Review: Fringe Report

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Friday 23 August 02 / Gilded Balloon Cowgate Studio

The capacity crowd can bearly contain its thirst for knowledge. There’s a projection screen, and a lectern decorated with ancient Egyptian symbols. There’s also a keyboard, suggesting a wide range to the legendary speaker’s talents and … a two-ring mini-oven.

A voice-over builds up the arrival of the distinguished Vice-President of the British Egyptological Society (Doncaster Branch), and finally the great man arrives, or rather, stumbles, on stage – Count Arthur Strong.

Count Arthur is pretty old, and so is his dinner jacket which clashes with his pork-pie hat. ‘Hat’, someone calls from off-stage, and he takes it off, shambling over to the lectern to consult his clipboard.

‘There’s nothing on it’ he shouts to the help off stage, and tosses it aside. It’s not a good start, and there’s worse to come. With as much dignity as an elderly gent with unreliable memory and a pencil-line moustache can muster, the Count explains the talk about Ancient Egypt is off. His slide projector’s been damaged, and the priceless slides lost.

Instead, the versatile Count Arthur’s going to talk about a range of topics, from gardening to the world of showbusiness, culminating in a tribute to his old chum Sir Rex Harrison. It’s time for a drink.

There’s a table with a plant-pot next to the lectern, bearing also a glass of ‘apple juice’ from which the Count takes frequent sips. He’s quoting freely now, either from ‘Churchill, or Sir William Shakespeare, the Bard On Avon’, he’s not sure which. The plant’s also a handy place for storing unwanted pairs of glasses, and he tries on several pairs before finding the right one. That’s the problem with getting glasses from the local butcher – Wilf Taylor’s Quality Meats. His advice to Wilf is not to leave the shop to his ungrateful son Granville (‘I don’t care, I don’t want the f***ing shop’), even though he’s just ‘bought him an electrical guitar’.

‘Wow!’ The Count’s interrupted by a sudden unseen flying object, and ducks. Must be static, due to the socks he’s got on. He ducks again. ‘What’s going on?’ he shouts to the unseen technician (‘Pretty girl – Leanne, very sharp’). It’s a coat-hanger that’s got jammed in his jacket, and he hurls it off-stage.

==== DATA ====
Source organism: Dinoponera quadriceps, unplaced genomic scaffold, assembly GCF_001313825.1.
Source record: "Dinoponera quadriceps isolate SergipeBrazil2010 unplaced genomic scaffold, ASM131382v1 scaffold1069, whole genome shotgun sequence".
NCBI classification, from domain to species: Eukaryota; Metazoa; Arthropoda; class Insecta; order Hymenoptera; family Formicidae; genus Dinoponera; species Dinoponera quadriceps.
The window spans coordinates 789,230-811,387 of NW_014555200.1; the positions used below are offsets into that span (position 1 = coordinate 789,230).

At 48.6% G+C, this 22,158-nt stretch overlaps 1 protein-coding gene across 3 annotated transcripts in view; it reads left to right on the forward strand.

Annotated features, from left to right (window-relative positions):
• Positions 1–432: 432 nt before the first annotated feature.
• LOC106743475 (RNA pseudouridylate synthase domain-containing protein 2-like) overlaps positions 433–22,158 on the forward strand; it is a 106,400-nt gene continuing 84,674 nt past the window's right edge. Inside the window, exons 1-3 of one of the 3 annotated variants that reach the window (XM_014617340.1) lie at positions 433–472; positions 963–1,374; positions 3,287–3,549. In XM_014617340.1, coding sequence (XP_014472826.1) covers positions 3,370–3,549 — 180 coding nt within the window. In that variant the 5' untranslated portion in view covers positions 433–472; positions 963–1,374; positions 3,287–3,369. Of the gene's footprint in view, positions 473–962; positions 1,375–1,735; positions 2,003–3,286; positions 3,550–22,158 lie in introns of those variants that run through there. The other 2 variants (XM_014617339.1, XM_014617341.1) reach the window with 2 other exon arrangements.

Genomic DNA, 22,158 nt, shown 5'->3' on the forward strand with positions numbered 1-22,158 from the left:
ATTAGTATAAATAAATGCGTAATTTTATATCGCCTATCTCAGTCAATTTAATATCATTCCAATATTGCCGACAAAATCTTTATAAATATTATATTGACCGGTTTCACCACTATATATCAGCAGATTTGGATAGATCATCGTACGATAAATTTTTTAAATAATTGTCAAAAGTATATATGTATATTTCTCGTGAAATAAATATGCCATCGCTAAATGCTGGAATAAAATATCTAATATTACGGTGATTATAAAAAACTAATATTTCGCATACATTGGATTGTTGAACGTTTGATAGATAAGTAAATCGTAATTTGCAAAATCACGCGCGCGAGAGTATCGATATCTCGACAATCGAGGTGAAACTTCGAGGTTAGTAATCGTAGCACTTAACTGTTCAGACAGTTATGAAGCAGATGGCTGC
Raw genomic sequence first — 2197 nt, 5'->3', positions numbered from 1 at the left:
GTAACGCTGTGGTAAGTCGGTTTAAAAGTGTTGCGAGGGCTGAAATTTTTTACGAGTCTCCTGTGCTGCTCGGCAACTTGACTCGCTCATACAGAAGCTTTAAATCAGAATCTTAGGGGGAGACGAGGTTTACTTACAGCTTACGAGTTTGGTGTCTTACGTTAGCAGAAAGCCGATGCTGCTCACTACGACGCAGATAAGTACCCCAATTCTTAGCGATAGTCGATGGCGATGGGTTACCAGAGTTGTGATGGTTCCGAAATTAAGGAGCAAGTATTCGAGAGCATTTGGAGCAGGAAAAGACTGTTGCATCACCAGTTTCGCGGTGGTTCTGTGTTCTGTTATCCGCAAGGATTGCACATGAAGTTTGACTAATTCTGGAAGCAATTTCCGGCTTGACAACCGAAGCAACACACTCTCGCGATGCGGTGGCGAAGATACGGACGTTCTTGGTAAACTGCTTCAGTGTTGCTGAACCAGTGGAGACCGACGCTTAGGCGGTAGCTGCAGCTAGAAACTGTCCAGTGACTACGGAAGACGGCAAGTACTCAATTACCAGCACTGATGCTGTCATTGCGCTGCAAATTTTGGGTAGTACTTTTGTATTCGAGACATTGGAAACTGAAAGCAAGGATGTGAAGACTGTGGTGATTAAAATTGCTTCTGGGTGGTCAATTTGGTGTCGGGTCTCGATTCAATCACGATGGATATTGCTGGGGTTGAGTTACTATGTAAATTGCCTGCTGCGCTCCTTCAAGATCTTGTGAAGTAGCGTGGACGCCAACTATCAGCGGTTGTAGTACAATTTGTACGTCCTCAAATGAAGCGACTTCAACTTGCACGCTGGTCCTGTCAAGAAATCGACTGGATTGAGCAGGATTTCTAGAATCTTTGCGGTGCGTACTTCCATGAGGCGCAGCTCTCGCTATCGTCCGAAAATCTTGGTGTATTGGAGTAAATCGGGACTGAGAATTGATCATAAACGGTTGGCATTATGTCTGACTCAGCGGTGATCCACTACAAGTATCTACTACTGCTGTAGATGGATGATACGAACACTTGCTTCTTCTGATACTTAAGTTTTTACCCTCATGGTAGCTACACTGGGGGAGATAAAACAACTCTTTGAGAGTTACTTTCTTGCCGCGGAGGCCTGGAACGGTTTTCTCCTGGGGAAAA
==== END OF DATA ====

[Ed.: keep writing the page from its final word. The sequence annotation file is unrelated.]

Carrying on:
‘It’s very important before going on to warm up the voice.’ He and Larry Olivier used to do tongue-twisters. Red leather lolly yellow, for example. And ‘I rattled my bottles in Rollick’s yard. You have to be a bit careful with this one.’ By the time it’s become ‘Rogered my bottom in Bollock’s yard,’ he reckons his articulation is fine, and he’s ready to attempt saying Tutenkamen. Count Arthur has a way of remembering this ‘Toot The Car Horn’, and a handy reference book – The Egyptian Diaries of Lord Carnarthon.

Take this entry: 6 November, Cairo, 1922. ‘God, it’s hot … Felafels for dinner, hurrah! Lavatories disgusting.’

The Count shares the warm-up exercises that have justly brought fame to his ‘Doncaster Academy of Performance’ (‘It’s just like The RADA, they’re all telling me that’) – drawn from the Alexandria Technique. The oven comes into its own for his explosive lesson on felafel-making (from his successful cookery programme for Doncaster Cable) – an Egyptian dish worthy to rival ‘Sir Elgin Marble’s Cleopatra’s Noodles’.

Speaking without notes, he delivers a first-class summary of Egyptian excavations (discovering where Father Christmas hides out the rest of the year), and his film career (Sir Harry Mayhew QC, with Peter Butterworth in Lawrence of A Labia). There’s more from Lord Carnarthon (’30 September 1922. River Nile, Egypt. 11.30 pm. Sheila snoring like a lawn-mower’).

There’s a sensational demonstration of Count Arthur’s ventriloquist skills, with the mute mummy dummy Tiny Tut (‘375 yards of bandages: my, my, you have been through the wars’). Together, they duet ‘Anything you can do, I can do better’, while the Count attempts to finish the glass of liquid refreshment.

Things predictably go terribly wrong, particularly technically, with the moving finale tribute to Sir Rex Harrison. The Count covers these by attempting to play the piano himself – after all, it can’t be too difficult. But hitherto unknown aspects of Sir Rex’s career are highlighted – from his humble beginnings in London’s East End – where he grabbed somebody else’s coat and threw it in front of the Queen Mother to prevent her falling down a water-filled bomb-crater – to his appearance as Doctor Doolittle in The Bridge Over The River Kwai

Count Arthur has played a number of venues, including Canal Café Theatre, London; Komedia, Brighton; and Gilded Balloon, Edinburgh. It’s a unique and very funny show, and the illusion of the character is never allowed to slip. The capacity audience at this performance didn’t stop laughing from start to stumbling finish. It’s wholly delightful, impish fun.

The elderly Count Arthur Strong is assisted by the much younger actor Steve Delaney.

John Park



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